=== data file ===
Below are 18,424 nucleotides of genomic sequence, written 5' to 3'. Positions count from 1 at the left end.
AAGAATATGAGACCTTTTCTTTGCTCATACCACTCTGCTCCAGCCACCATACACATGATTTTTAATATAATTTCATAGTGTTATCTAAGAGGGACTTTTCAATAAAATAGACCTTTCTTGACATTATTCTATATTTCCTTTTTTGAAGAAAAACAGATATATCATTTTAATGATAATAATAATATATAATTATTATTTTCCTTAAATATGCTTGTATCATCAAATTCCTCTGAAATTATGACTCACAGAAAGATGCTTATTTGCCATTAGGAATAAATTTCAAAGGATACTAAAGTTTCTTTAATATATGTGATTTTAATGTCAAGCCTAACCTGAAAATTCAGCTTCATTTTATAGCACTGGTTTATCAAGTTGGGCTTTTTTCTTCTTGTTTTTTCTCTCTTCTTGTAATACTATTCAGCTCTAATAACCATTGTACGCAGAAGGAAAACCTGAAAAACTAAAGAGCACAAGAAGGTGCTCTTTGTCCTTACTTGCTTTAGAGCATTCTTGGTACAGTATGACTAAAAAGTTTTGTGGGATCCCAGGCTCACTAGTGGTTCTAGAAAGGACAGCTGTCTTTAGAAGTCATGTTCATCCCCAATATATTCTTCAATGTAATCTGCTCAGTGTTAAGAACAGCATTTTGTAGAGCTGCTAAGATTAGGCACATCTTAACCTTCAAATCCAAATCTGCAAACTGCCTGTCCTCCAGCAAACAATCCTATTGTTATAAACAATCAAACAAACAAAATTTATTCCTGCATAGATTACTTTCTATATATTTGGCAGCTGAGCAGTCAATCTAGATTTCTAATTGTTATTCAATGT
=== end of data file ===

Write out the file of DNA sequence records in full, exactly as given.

Below are 18,424 nucleotides of genomic sequence, written 5' to 3'. Positions count from 1 at the left end.
AAGAATATGAGACCTTTTCTTTGCTCATACCACTCTGCTCCAGCCACCATACACATGATTTTTAATATAATTTCATAGTGTTATCTAAGAGGGACTTTTCAATAAAATAGACCTTTCTTGACATTATTCTATATTTCCTTTTTTGAAGAAAAACAGATATATCATTTTAATGATAATAATAATATATAATTATTATTTTCCTTAAATATGCTTGTATCATCAAATTCCTCTGAAATTATGACTCACAGAAAGATGCTTATTTGCCATTAGGAATAAATTTCAAAGGATACTAAAGTTTCTTTAATATATGTGATTTTAATGTCAAGCCTAACCTGAAAATTCAGCTTCATTTTATAGCACTGGTTTATCAAGTTGGGCTTTTTTCTTCTTGTTTTTTCTCTCTTCTTGTAATACTATTCAGCTCTAATAACCATTGTACGCAGAAGGAAAACCTGAAAAACTAAAGAGCACAAGAAGGTGCTCTTTGTCCTTACTTGCTTTAGAGCATTCTTGGTACAGTATGACTAAAAAGTTTTGTGGGATCCCAGGCTCACTAGTGGTTCTAGAAAGGACAGCTGTCTTTAGAAGTCATGTTCATCCCCAATATATTCTTCAATGTAATCTGCTCAGTGTTAAGAACAGCATTTTGTAGAGCTGCTAAGATTAGGCACATCTTAACCTTCAAATCCAAATCTGCAAACTGCCTGTCCTCCAGCAAACAATCCTATTGTTATAAACAATCAAACAAACAAAATTTATTCCTGCATAGATTACTTTCTATATATTTGGCAGCTGAGCAGTCAATCTAGATTTCTAATTGTTATTCAATGT